This room will represent A Land Called Texas when the exhibit is complete. Photo by Kathryn Boyd-Batstone
This room will be home "A Land Called Texas" when the "Battle for Texas" exhibit is complete. Photo by Kathryn Boyd-Batstone.

The battle of the Alamo took place 180 years ago, between Feb. 23 and March 6, amid much smoke and dust. Across the alley from the Alamo today, also amid smoke and dust from traffic and construction, an exhibit entitled “Battle for Texas: The Experience” is taking shape.

“Battle for Texas,” which opens in the basement of the newly renovated Joske’s building, now part of the Shops at Rivercenter, on April 24, promises to use historic artifacts and multimedia displays to bring Texas history to life. The immersive, 75 minute experience will allow visitors to learn more about Texas history, and the battles within the Texas Revolution.

“Battle for Texas” isn’t just a museum, exhibit or tourist attraction, said exhibit Managing Director Dave Cohen. “It’s all of the above.”

“The audio/video experience is so intense, we have a bail-out door,” Cohen said. “Some of the items are so big, we had to bring them in before we put the walls up.”

The exhibit’s 200 artifacts came from 11 different donors, and will form one of the largest collections of Texas artifacts ever assembled in one place, Cohen said while on a tour of the under-consrtuction exhibit. Such a collection would rival the size of British rock star’s Phil Collin’s collection.

Collins donated to the Alamo what is considered to be the largest known private collection of Alamo and Texas Revolution artifacts – supposedly more than 200 artifacts – last year, but it must be housed in a “Smithsonian-level” visitor center/museum, he said. The Alamo Endowment board has been raising funds for such a center ever since and is working with City and state officials on an Alamo Plaza Master Plan.

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This is Cohen’s first museum, but he is no stranger to drawing crowds. For 15 years, he worked for Ringling Bros. and Barnum & Bailey Circus.

“The average visitor spends about 12 minutes inside the Alamo,” Cohen said. “It’s pretty dry stuff. This experience will completely engage you. With sound, light, and smell, we can recreate what the battle was like.”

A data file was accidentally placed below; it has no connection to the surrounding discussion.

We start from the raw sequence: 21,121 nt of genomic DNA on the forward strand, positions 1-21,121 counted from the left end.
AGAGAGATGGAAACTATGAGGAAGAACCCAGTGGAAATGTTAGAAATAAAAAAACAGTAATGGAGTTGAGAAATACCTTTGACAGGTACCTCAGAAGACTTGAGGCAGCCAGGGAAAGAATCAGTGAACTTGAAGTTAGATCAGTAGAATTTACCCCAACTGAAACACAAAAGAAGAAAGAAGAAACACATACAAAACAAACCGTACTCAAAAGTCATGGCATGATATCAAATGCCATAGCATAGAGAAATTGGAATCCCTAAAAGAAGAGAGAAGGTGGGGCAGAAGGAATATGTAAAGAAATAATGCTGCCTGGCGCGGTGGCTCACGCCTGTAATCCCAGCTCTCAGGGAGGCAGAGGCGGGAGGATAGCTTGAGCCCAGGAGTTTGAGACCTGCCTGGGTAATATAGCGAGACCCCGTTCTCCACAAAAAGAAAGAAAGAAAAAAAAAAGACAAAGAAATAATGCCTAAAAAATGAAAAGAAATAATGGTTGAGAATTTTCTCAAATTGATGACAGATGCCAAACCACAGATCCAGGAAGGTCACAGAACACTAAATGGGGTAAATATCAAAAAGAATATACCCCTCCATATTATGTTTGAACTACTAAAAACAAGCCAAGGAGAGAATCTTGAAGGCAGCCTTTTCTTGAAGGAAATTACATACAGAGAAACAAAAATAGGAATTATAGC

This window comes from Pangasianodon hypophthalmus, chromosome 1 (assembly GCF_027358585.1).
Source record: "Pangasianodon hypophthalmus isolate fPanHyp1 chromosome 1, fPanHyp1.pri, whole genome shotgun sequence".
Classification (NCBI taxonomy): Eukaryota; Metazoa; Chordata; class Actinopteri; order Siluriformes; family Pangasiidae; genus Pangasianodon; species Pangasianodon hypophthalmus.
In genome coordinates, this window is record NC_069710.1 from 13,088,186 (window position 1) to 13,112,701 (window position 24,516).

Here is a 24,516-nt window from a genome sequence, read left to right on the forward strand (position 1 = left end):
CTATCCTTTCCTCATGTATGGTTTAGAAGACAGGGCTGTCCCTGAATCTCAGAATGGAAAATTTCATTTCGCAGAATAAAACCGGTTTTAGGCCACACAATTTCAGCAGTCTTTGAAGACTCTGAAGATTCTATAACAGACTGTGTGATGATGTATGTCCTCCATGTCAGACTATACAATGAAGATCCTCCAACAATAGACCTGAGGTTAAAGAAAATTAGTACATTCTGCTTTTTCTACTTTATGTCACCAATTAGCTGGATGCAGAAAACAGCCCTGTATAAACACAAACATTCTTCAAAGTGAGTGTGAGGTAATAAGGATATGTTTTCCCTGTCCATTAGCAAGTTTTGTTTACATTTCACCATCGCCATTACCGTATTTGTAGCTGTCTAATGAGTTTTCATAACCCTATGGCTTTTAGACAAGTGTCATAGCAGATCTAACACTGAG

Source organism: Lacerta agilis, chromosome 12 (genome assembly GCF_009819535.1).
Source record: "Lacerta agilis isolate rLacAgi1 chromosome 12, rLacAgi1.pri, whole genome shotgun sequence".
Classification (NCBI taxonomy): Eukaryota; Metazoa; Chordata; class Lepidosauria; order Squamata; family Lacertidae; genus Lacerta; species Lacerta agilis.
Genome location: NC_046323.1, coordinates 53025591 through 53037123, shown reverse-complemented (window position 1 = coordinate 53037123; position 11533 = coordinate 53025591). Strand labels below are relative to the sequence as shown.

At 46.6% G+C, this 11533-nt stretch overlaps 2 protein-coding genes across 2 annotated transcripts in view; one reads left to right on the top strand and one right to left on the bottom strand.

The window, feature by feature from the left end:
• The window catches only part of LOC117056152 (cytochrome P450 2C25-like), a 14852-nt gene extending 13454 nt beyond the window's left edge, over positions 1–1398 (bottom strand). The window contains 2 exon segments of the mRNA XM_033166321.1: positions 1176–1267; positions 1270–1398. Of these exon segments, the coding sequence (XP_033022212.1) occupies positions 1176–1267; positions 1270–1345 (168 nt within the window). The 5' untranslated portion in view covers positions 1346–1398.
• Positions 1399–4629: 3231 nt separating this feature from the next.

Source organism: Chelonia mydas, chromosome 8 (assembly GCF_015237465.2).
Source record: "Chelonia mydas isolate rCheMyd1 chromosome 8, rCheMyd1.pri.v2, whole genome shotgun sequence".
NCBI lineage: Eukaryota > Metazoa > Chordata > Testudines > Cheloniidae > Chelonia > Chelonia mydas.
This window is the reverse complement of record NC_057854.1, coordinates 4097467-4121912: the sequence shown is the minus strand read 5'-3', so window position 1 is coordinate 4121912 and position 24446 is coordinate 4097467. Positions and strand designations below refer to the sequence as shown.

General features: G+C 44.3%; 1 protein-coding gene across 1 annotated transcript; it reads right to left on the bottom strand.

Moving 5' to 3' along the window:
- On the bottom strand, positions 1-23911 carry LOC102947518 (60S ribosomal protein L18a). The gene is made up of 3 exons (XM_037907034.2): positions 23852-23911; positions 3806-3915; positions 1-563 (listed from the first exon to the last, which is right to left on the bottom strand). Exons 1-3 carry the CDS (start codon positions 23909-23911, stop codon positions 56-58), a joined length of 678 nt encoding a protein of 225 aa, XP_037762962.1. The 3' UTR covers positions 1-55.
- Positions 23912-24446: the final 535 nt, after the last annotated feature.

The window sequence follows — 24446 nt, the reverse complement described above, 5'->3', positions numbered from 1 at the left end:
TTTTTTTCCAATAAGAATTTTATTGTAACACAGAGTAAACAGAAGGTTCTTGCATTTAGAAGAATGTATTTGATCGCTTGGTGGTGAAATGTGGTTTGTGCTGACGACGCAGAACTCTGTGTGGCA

Presented from both Texan and Mexican perspectives, visitors will experience what it was like to have been at the Alamo. Cohen stressed “Battle for Texas” will not be an amusement park. “We are sensitive to the sanctity of what the Alamo represents,” he said.

BASE Entertainment, a leading producer of live entertainment in Las Vegas, and The Gold Group, a marketing and production resource for clients like National Geographic, seek to connect the visitor intellectually, physically, and emotionally with the Alamo defenders.

SRO Associates Inc. has been busy recreating the Alamo’s interior for “Battle for Texas,” which will cover more than  20,000 square feet.

“That was the beginning of what Texas became,” Cohen said. “We will have a series of galleries that will ultimately immerse guests in the battle of the Alamo.”

Jeffrey Wyatt, principal at The Museum Practice and Associate Producer for Battle for Texas, shows the design plans for the exhibit. Photo by Kathryn Boyd-Batstone
Jeffrey Wyatt, principal at The Museum Practice and associate producer for Battle for Texas, shows the design plans for the exhibit. Photo by Kathryn Boyd-Batstone

On Wednesday, an old wooden wagon sat covered with construction dust as an army of workers assembled a sight and soundscape (see top image). In April, this room will feature “A Land Called Texas.”

“This will be a sensory experience,” Cohen said. “We’ve been working since June building walls and exhibits.”

Another gallery will introduce visitors to the heroes and villains in Texas’ Revolution. An item identified as a “Crockett Long Knife” will be exhibited. A Bowie Knife will also be on display, albeit one from Col. Neill. Swords used by General Sam Houston and Santa Anna will also be featured.

The props and set designs required a lot of research and site visits. Alex McDuffie, historian and curator of “Battle for Texas,” brought his understanding of Texas artifacts and connections to elite collectors to the exhibit’s historically accurate collection. Some of the artifacts he acquired will be revealed to the public for the first time.

Jeffrey Wyatt, the associate producer for “Battle for Texas” brings 25 years of production experience to the exhibit. Wyatt has previously produced historic exhibits like “Saint Peter and the Vatican: The Legacy of Popes” and “Titanic: the Artifact Exhibition.”

Exhibits in “Battle” will be grouped in 11 different galleries.

“One gallery will have a recreation of Santa Anna’s tent,” Wyatt said. “Another will depict the famous line in the sand.”

According to legend, Colonel William Barrett Travis’ “line in the sand” was drawn to see which of the Alamo defenders would cross to continue the battle. However, the legitimacy of that story is regarded by many historical purists to be up for debate.

Old-time Alamo buffs may remember “The Texas Adventure,” the special effects theater that ran on Alamo Plaza between 1994 and 2003. “Battle for Texas” will surpass those robotic and holographic representations with their own heart racing multimedia reenactments.

*Top image: This room will be home “A Land Called Texas” when the “Battle for Texas” exhibit is complete.  Photo by Kathryn Boyd-Batstone.

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Don Mathis

Don’s life revolves around the many poetry circles in San Antonio. His poems have been published in many anthologies and periodicals and broadcasted on local TV and national radio. In addition to poetry,...